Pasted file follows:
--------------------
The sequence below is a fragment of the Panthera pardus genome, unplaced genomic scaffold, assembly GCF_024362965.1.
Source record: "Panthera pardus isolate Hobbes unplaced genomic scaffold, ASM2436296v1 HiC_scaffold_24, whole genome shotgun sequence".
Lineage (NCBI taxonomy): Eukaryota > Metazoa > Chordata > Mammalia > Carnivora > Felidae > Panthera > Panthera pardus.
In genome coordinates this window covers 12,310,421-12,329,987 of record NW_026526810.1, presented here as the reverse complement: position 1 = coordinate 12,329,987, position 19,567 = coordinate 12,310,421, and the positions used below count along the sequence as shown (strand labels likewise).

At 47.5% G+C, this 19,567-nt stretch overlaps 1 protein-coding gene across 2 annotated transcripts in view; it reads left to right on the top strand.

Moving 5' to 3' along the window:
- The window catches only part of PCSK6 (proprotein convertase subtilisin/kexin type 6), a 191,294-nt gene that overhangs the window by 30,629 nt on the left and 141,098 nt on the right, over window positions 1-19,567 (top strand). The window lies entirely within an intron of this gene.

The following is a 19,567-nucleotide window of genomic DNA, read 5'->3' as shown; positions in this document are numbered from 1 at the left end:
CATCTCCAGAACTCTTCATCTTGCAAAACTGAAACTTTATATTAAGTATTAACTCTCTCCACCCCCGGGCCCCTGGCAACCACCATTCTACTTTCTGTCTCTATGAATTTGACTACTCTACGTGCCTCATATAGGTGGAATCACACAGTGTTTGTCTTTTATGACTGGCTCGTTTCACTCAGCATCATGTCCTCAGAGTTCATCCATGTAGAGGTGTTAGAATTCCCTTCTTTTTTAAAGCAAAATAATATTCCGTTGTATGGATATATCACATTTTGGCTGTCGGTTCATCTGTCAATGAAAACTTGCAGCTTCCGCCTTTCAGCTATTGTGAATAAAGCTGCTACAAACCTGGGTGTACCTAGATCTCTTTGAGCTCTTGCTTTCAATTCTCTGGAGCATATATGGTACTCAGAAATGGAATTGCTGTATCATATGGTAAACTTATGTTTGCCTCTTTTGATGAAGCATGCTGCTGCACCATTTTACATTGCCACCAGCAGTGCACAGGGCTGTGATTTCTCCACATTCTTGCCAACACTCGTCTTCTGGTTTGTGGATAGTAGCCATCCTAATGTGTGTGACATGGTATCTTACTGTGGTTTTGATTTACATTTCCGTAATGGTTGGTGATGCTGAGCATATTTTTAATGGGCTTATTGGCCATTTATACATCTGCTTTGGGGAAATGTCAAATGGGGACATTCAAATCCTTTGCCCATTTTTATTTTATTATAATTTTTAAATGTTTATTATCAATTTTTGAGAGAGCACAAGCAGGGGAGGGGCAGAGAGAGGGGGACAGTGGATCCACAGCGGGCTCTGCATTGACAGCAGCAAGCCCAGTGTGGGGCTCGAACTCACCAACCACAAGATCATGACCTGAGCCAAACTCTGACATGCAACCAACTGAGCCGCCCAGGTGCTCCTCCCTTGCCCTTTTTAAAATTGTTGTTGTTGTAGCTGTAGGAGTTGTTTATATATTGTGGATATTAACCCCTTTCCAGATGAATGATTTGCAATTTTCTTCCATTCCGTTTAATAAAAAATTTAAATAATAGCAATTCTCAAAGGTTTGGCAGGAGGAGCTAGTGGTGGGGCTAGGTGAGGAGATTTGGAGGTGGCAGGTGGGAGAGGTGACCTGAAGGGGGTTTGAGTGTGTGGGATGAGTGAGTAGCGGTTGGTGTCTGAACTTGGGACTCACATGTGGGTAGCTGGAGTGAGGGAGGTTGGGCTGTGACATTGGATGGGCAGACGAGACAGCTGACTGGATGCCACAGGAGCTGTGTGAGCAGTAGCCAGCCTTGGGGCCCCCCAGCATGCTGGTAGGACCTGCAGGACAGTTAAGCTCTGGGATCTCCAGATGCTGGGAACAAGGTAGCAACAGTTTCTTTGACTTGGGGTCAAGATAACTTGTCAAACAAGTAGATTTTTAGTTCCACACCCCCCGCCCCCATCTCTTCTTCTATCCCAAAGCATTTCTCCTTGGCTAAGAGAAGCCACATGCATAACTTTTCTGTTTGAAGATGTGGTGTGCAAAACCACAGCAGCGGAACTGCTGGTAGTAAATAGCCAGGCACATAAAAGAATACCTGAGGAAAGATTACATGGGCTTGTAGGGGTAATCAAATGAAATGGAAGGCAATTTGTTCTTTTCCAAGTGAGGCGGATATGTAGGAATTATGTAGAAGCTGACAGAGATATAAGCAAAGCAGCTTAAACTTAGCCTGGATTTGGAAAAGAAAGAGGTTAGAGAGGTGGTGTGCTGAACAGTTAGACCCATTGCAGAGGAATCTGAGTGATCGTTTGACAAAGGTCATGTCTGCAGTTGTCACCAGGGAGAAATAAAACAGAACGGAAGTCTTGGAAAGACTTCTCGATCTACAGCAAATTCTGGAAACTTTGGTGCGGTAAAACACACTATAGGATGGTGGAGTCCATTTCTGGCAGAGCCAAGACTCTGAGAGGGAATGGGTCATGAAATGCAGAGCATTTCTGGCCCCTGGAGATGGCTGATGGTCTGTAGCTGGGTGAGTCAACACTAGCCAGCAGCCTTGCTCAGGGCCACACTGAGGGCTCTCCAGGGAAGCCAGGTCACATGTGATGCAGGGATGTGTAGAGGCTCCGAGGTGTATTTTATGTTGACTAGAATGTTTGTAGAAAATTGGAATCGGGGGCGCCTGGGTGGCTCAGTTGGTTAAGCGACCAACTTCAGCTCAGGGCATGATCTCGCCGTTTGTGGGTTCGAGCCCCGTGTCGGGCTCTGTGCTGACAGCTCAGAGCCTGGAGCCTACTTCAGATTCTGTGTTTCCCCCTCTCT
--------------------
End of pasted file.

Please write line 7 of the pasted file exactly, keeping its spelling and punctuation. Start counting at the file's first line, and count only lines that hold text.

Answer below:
- The window catches only part of PCSK6 (proprotein convertase subtilisin/kexin type 6), a 191,294-nt gene that overhangs the window by 30,629 nt on the left and 141,098 nt on the right, over window positions 1-19,567 (top strand). The window lies entirely within an intron of this gene.